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(Sefer HaMaamarim Meluket IV, p. 177ff)

By the Grace of G‑d

Shabbos Parshas Acharei,
Mevorchim HaChodesh Iyar,
5733

“Every Jew has a share in the World to Come.”1

In this mishnah, the term “the World to Come” refers to the Era of Resurrection,2 as indicated by the continuation of the mishnah which states, “And these individuals do not have a portion in the World to Come: He who denies that the concept of the resurrec­tion has a source in the Torah.”

Why is such a person not granted [a portion in the World to Come]? Because, as the Gemara goes on to explain:3 “He denied the resurrection of the dead; he therefore will not have a share in this resurrection — measure for measure.”

Thus [the Era of Resurrection] is the intent in the expression “Every Jew has a share in the World to Come.” [Indeed, there is also no alternative to this explanation. In other contexts, the term “the World to Come” is used to refer to] Gan Eden, [the Garden of Eden, the abode of the souls in the spiritual realms.4 We cannot say that every Jew has a share in Gan Eden, for entry to Gan Eden is restricted,] as it is written,5 “Who may ascend the mount of the L-rd ...? He who has clean hands and a pure heart....” I.e., there are many requirements for entering Gan Eden, even the lower level of Gan Eden.6 [No such restrictions apply regarding] the Era of Resurrection. [On the contrary,] “Every Jew has a share in the World to Come.”7

This surely requires explanation, for the revelation that will characterize the Era of Resurrection will far surpass those of Gan Eden.8 [This applies] even regarding the revelations within the higher level of Gan Eden — and indeed, those of the most sublime levels of Gan Eden.

{The concept [that the revelation that will characterize the Era of Resurrection is vastly superior to even the most lofty levels of Gan Eden] can be appreciated by the very fact that, at that time, all the Jews will be resurrected. This will include even those souls who have been in Gan Eden for many thousands of years and who thrice daily are elevated to higher levels [of Gan Eden]. Nevertheless, they too will be clothed in bodies in the World to Come. [And they will eagerly desire to do so, because] the revelation that will characterize the Era of Resurrection is vastly superior to the revelation of — even the most sublime level of — Gan Eden.9}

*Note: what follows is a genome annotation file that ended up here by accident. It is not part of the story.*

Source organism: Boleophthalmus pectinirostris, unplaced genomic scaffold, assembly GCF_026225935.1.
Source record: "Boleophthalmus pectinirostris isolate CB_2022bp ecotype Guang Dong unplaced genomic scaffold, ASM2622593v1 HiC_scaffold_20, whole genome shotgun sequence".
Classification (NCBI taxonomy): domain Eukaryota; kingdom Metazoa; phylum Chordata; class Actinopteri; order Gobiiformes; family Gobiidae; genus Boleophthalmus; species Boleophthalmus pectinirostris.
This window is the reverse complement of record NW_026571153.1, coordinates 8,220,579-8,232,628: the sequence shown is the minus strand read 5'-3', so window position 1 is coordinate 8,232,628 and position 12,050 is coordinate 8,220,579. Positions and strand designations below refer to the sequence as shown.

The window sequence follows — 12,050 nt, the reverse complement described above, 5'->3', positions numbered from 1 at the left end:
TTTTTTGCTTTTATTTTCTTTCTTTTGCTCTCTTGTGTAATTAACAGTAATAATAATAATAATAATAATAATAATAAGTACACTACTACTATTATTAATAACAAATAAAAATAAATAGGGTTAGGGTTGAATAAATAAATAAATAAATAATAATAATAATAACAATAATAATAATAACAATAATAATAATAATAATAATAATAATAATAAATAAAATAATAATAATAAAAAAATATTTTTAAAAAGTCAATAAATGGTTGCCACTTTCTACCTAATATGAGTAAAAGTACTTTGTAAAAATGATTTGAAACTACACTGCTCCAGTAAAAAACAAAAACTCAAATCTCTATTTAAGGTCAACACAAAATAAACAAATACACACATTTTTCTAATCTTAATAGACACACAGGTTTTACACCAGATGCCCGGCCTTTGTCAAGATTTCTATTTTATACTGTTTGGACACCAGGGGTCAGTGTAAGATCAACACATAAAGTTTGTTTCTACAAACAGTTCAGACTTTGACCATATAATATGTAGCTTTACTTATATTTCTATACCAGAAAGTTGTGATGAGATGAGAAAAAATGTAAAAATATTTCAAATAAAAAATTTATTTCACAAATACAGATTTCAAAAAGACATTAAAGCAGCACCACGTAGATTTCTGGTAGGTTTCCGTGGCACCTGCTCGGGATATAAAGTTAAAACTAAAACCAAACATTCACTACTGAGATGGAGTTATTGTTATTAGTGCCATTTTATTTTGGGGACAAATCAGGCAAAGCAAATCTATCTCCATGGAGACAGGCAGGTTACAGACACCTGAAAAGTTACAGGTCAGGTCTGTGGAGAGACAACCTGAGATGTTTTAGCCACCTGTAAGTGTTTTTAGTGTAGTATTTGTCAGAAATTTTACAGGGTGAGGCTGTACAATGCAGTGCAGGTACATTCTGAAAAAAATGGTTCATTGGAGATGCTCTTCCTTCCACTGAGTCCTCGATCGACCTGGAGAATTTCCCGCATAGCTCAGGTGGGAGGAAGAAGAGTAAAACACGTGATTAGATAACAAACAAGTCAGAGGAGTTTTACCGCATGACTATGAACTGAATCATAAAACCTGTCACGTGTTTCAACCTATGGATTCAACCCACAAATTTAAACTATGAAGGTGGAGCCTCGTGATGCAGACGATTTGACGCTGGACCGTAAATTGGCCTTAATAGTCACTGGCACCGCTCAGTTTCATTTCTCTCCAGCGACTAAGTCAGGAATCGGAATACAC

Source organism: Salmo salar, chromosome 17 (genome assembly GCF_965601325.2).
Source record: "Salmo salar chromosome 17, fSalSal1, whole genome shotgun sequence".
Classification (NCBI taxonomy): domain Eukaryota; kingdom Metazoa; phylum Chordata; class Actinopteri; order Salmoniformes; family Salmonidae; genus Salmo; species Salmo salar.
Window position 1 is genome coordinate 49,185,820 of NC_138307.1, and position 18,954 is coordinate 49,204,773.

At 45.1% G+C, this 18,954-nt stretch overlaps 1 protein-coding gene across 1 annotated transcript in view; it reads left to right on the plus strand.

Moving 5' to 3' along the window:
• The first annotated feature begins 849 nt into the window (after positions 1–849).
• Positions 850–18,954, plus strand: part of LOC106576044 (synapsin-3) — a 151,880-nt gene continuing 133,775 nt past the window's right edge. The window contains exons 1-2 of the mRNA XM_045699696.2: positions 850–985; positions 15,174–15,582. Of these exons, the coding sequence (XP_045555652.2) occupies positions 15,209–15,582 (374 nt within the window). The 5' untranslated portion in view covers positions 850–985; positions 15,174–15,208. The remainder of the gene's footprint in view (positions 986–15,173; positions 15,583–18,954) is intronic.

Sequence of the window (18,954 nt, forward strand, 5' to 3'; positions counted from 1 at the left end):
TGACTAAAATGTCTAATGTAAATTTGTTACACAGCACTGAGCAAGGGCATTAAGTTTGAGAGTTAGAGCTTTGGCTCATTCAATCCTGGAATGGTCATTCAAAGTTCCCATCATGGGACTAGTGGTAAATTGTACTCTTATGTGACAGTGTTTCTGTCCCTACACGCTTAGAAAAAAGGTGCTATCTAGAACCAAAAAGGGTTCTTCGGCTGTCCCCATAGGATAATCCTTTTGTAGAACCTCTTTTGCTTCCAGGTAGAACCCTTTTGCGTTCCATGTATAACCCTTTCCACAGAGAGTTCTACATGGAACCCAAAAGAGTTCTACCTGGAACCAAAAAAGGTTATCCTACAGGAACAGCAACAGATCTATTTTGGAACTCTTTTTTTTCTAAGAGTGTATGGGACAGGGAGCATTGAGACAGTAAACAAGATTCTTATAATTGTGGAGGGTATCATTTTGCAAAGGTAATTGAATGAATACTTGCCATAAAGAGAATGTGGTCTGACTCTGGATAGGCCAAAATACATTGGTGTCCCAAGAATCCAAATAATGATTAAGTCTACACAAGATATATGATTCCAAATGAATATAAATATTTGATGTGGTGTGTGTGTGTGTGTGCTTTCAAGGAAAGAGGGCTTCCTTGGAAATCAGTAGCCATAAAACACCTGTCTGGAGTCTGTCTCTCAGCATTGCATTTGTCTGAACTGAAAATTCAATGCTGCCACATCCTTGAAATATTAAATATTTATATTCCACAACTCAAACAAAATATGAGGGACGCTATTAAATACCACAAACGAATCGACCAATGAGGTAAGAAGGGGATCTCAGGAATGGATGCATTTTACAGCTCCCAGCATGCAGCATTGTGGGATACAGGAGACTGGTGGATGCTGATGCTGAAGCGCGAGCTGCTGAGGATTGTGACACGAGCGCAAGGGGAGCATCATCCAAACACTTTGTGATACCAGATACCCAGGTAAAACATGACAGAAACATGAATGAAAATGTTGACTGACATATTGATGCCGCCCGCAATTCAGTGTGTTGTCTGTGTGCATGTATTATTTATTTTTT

[The question is thus reinforced]: Why is it that the lower rung, the level of Gan Eden, has many prerequisites which must be met to merit its revelations, while the [far superior level, the] revelation of the Era of Resurrection is the portion of all Jews?

II

The above [question] can be resolved through a broader explanation of the concept that the revelation that will characterize the Era of Resurrection will far surpass the revelations of Gan Eden.

Seemingly, [the opposite should be true]. Gan Eden refers to the world of the souls (where the soul’s perception is not limited by a physical body). In the Era of Resurrection, by contrast, the souls will [again] be clothed in bodies. Why then will there be an even greater degree of revelation in the Era of Resurrection, when souls will be clothed in bodies, than there is in Gan Eden?

It is true that in the Era of Resurrection, the body will be purified to the utmost, to the extent that it will resemble the body of [the first man], Adam HaRishon, ([who was] formed10 by G‑d’s own hands)11 [and whose refinement was so great] that [he] “obscured the orb of the sun.”12 Indeed, in the Era of Resurrection, the body will attain a state of perfection greater even than that of Adam HaRishon.13

[The extreme level of refinement that will characterize the body] can explain why in the Era of Resurrection, the souls vested in bodies will be fit vessels to receive a degree of revelation that is higher than the level which is presently received by souls in an incorporate state [in the spiritual realms]. This, however, does not explain why the revelation in the Era of Resurrection will be appreciated by souls as they are clothed within bodies. [Seemingly, since the body restricts the extent of the revelation the soul can perceive, it would be preferable for the souls to receive these revelations without being encumbered by the body.]

Even in the Era of Resurrection, when the body will attain a state of absolute perfection, it will still be a physical body — and the inherent limitations of a physical entity are greater than that of a spiritual entity.14 These include the limitations of time and space, characteristics that apply (primarily) to physical entities.15 Nevertheless, in order for the soul to be able to receive the revelation of the Era of Resurrection, it must again be vested within a physical body.